School playgroups improve disadvantaged kids' outcomes – study

School playgroups improve disadvantaged kids

Primary schools in disadvantaged areas of Victoria have some of the best playgroups, leading to positive life outcomes for attending children, a new study has found.

The three-year study, by the Australian Catholic University’s (ACU), involved 18 school playgroups in Victoria’s metropolitan, rural and remote areas.

A total of six schools were found to have high performing playgroups, with half from lower socioeconomic areas.

Professor Susan Edwards from the ACU’s Institute for Learning Sciences and Teacher Education, said the research considered high-performing playgroups in terms of their relationships.

“Relationships in school playgroups consist of two main types. These are bonding relationships that are formed amongst parents and caregivers and bridging relationship that are formed between caregivers and school staff,” Professor Edwards told The Educator.

“Both types or relationships are important for children and families. Through bonding relationships caregivers connect with each other, and with their children. They are able to support each other with their parenting, such as providing advice about sleep and settling or responding to tantrums.”

Bridging relationships also matter, Professor Edwards said.

“Through these relationships parents and caregivers connect with school staff, such as junior school teachers, the principal or the school librarian,” she said.

“These school-staff can provide new sources of information to parents and caregivers, such as ideas for playing with their children at home, advice about school transition or interesting books or digital media their children might enjoy.”

Professor Edwards said that when she and her team looked closely at the high-performing school playgroups, they found that they had six main features of provision in common.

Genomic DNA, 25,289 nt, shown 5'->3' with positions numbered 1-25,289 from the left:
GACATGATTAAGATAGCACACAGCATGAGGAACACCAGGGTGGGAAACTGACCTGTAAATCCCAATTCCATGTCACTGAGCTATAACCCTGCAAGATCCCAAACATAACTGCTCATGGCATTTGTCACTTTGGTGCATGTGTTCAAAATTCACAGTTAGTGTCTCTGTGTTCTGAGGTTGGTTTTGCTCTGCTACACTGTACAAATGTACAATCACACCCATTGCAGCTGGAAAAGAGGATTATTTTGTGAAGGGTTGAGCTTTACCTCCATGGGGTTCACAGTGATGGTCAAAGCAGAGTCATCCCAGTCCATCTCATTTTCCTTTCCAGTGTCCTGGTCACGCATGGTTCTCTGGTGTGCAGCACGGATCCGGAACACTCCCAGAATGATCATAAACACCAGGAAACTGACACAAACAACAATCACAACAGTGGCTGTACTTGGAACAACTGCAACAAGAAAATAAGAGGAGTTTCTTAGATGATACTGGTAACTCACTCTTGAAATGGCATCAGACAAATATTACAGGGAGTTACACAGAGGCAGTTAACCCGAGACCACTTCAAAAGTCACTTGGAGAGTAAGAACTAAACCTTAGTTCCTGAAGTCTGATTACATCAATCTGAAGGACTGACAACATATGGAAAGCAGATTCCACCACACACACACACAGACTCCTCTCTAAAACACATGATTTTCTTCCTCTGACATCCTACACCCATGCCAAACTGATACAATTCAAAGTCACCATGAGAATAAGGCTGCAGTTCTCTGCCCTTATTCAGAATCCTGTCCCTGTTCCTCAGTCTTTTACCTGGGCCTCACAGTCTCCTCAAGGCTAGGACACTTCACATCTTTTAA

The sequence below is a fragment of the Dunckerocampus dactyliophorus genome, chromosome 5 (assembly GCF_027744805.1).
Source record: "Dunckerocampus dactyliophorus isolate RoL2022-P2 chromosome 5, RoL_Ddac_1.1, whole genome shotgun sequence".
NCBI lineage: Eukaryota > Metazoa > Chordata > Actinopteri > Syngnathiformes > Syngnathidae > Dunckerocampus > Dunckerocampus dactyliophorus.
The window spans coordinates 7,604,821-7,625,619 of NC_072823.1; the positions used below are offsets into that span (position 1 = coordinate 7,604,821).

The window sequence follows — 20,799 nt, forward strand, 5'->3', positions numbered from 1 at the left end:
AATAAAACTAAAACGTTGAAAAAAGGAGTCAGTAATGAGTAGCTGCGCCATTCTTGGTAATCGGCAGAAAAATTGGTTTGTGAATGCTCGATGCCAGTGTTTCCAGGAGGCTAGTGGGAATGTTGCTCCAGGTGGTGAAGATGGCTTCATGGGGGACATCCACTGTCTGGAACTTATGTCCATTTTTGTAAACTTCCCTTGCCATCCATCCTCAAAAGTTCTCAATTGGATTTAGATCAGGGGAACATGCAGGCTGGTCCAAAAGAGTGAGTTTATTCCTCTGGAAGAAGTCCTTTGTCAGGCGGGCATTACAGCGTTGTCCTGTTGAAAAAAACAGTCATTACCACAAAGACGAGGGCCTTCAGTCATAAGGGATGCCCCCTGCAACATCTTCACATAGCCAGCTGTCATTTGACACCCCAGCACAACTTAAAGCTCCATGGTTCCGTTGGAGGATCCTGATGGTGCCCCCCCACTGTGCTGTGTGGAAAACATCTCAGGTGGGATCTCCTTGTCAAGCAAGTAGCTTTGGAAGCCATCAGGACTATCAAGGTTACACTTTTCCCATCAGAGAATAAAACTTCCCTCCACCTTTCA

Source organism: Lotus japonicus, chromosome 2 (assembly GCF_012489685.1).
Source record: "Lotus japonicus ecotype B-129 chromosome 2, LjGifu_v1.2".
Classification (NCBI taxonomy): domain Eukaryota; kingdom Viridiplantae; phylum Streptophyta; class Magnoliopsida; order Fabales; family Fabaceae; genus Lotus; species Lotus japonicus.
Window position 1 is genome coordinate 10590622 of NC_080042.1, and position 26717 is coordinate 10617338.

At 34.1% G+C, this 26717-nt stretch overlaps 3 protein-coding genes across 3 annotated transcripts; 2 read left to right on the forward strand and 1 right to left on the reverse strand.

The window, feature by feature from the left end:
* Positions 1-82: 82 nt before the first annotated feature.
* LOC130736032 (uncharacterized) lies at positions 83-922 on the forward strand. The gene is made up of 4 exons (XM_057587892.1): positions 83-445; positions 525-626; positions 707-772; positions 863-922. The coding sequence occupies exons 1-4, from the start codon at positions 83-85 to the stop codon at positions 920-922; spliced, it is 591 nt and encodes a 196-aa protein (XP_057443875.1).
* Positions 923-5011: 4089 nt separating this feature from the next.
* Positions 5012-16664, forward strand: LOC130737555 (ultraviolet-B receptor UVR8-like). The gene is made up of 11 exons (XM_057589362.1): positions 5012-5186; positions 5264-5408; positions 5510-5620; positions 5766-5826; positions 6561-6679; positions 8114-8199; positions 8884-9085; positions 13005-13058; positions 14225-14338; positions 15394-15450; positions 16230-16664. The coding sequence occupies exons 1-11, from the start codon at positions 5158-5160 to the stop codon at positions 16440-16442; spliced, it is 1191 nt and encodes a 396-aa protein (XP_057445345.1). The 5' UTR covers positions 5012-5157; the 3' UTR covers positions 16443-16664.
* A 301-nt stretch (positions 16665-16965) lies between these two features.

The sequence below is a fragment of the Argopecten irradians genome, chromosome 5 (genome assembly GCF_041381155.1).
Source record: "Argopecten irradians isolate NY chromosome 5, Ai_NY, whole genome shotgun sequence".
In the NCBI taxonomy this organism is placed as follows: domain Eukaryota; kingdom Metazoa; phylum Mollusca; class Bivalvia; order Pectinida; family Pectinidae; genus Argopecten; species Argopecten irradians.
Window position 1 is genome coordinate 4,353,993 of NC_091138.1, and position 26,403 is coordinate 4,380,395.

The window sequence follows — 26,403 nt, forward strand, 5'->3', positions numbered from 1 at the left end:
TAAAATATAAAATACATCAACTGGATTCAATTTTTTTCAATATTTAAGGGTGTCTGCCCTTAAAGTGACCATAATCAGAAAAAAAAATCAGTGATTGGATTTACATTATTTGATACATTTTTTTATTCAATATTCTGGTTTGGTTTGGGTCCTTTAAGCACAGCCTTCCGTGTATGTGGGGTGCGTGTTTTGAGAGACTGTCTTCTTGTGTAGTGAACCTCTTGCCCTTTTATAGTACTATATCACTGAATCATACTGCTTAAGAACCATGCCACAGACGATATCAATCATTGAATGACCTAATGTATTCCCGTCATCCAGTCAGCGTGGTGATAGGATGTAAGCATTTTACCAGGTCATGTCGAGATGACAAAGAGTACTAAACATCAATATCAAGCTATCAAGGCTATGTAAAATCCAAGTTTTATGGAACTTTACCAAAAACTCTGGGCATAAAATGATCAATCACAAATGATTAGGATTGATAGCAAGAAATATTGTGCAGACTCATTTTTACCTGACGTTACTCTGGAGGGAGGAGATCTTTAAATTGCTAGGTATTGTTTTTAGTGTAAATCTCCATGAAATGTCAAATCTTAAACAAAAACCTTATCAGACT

“These were having appropriate materials for children to use; a facilitator to help set up, and guide the playgroup, a welcoming space in which the playgroup was held, the location of the school was easily accessible, the playgroup was scheduled around the needs of younger children and  health and safety of all participants was taken into consideration.”

Professor Edwards said there is one important step principals can take to ensure their school’s playgroups are not only high-performing but also sustainable – ensuring there is an effective facilitator involved.

“One the main features identified in our research was the role of the playgroup facilitator. All the high performing school playgroups had a facilitator,” she said.

“The facilitator helped to set up the playgroup, welcomed all the children and families to the session, ensure activities and experiences for the children were running smoothly and helped to bring the session to a close.”

Professor Edwards said schools make a facilitator available in many ways, pointing out that in some school playgroups the facilitator is a paid role, while in others the chaplain or aide takes the lead.

“In other school playgroups junior school teaching staff and even the principal take on the facilitator role,” she said.

“The most important action principals can do to take to ensure school playgroups are sustainable is to have a dedicated facilitator available to connect with playgroup children and families.”